This chapter tries to synthesize the progress that economists have made towards understanding various aspects of the role of religion in human societies from a development economics perspective. We start by reviewing the contributions that consider religious beliefs as exogenously given and try to understand their effects on individual economic behavior, both directly and through the effect of religion on institutions. Next, we summarize the literature that considers adherence to and interpretation of religious dogmas by individuals as a strategic choice (i.e. using religious beliefs as instruments/means towards individuals' (economic) ends). We proceed to review contributions that endogenize the content and the quantity of religious denominations, using the industrial organization approach. The final part considers the role of the state, which intentionally chooses to influence the contents of religion and the intensity of its dogmas. More precisely, we consider situations in which rulers may adopt a particular religion for the purpose of nation-building and external positioning or may instrumentalize the religion with a view to weakening internal political opposition and consolidating an authoritarian regime. We suggest that, in order to fully comprehend the role of religion, a political economy approach is required and it is necessary to consider the possibility that religion can be manipulated by political authorities for various reasons that depend upon the historical context.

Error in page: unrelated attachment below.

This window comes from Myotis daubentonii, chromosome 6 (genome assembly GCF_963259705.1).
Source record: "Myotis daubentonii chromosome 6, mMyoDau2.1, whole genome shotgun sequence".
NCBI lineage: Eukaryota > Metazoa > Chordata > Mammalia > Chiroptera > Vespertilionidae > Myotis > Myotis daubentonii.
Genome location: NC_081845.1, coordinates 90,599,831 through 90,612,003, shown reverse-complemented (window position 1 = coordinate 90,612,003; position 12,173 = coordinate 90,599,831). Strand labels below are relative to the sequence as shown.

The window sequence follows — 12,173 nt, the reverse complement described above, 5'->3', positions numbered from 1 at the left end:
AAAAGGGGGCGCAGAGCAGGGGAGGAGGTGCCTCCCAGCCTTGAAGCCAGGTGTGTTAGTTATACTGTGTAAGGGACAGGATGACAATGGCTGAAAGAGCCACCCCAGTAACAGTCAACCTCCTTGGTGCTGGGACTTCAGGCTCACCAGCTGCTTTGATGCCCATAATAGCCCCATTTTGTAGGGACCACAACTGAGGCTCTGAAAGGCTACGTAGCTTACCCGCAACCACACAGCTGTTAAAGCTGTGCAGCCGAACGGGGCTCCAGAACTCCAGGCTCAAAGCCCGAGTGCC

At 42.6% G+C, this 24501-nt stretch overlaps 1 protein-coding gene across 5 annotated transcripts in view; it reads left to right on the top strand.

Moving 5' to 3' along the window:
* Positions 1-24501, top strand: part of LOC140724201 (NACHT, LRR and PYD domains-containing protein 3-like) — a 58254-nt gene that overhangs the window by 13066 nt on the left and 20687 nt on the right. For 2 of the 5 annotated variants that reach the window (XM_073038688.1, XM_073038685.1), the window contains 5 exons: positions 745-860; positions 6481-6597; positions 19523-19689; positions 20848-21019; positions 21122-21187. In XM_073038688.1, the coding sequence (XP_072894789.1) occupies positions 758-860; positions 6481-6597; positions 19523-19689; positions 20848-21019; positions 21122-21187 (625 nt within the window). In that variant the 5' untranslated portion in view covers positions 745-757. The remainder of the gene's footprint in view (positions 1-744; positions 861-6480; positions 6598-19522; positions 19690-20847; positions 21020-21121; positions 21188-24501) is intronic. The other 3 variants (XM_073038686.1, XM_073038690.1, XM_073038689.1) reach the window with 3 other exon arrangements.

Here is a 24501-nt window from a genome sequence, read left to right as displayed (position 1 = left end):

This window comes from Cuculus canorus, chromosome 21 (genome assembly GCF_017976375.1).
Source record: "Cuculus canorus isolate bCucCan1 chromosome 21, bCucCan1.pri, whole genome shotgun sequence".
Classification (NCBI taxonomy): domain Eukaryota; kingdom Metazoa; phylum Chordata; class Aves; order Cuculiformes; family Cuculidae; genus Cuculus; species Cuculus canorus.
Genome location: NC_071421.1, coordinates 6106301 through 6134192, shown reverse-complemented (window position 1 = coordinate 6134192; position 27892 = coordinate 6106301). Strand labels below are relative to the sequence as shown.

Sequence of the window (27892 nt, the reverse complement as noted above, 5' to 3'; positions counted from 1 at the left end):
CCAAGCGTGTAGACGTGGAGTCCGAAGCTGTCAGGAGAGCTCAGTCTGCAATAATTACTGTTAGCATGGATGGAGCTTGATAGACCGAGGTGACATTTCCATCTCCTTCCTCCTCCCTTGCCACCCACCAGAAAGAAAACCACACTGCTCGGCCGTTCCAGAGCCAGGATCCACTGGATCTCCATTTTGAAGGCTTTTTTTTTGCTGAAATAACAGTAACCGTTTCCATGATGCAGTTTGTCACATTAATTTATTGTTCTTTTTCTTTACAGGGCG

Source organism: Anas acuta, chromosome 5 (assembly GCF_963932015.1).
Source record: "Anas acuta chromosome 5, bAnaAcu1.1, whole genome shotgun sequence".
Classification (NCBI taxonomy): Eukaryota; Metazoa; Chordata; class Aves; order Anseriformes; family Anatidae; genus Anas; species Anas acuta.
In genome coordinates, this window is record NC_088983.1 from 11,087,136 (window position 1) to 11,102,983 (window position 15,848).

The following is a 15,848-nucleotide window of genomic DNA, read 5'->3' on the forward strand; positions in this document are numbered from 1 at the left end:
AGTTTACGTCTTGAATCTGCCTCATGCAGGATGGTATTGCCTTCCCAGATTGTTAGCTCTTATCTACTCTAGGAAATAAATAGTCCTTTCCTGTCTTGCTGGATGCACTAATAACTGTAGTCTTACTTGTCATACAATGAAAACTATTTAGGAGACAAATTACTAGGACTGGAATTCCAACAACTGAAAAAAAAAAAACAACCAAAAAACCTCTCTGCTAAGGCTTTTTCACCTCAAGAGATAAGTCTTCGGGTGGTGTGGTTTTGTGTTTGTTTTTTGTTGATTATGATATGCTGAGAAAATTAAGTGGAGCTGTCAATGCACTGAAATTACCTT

|Title of host publication||Handbook of the Economics of Art and Culture|
|Publisher||North-Holland and Elsevier|
|Number of pages||45|
|Publication status||Published - 1 Jan 2014|